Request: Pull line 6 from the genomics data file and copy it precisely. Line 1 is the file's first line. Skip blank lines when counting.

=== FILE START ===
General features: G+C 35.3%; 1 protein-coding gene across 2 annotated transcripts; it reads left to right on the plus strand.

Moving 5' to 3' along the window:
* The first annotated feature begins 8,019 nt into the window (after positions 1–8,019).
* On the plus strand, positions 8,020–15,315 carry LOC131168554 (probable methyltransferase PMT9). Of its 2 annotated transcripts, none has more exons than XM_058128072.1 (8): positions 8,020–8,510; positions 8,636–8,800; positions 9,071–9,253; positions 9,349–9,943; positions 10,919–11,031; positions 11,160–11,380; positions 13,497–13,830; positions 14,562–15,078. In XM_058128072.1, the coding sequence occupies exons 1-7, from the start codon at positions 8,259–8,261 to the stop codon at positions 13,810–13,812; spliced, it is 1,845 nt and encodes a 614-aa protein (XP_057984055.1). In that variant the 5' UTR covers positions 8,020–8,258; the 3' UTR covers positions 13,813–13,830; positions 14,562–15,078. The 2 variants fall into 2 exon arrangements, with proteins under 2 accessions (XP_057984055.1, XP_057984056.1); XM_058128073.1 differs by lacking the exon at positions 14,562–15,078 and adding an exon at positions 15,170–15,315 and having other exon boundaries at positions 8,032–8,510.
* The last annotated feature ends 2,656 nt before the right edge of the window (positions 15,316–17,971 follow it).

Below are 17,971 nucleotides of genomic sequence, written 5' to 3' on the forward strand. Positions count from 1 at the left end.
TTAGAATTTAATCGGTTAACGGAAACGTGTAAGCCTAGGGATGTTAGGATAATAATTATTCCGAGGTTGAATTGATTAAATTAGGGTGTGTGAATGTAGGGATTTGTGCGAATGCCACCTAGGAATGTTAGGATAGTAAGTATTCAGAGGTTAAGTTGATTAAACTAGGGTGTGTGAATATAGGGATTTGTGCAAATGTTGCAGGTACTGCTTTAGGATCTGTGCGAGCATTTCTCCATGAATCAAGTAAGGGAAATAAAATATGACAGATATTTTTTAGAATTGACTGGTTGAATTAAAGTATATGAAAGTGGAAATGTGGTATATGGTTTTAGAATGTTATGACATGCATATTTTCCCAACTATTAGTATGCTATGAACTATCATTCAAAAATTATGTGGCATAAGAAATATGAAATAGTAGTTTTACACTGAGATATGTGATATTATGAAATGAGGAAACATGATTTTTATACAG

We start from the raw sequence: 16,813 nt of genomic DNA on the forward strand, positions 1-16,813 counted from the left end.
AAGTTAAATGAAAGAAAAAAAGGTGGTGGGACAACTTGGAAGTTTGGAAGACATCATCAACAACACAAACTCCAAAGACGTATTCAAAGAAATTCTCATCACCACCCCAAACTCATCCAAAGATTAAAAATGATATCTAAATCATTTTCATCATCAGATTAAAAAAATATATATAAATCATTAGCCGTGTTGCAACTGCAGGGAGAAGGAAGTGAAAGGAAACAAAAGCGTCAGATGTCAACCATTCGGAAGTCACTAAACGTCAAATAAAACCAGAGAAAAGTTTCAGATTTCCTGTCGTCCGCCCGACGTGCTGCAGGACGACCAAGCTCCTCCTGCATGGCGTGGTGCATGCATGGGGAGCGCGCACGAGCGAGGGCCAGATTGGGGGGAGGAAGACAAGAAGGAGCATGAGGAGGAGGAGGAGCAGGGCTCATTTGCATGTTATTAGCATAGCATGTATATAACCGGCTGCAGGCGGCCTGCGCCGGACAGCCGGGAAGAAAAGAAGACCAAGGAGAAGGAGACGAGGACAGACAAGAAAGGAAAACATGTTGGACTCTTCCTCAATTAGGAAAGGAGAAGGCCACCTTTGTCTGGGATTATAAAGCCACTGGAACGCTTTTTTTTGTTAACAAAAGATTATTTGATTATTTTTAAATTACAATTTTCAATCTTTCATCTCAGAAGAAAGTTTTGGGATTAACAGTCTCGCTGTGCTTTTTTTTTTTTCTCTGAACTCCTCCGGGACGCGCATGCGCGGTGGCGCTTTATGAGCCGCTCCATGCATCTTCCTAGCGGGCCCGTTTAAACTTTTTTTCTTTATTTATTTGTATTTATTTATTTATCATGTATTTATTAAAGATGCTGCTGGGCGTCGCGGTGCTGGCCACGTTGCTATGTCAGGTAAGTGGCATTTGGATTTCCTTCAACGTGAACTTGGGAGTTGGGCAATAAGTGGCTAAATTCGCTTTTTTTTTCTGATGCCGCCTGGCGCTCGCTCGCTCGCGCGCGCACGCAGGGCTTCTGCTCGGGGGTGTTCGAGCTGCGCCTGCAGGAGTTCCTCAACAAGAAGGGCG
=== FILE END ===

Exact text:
Below are 17,971 nucleotides of genomic sequence, written 5' to 3' on the forward strand. Positions count from 1 at the left end.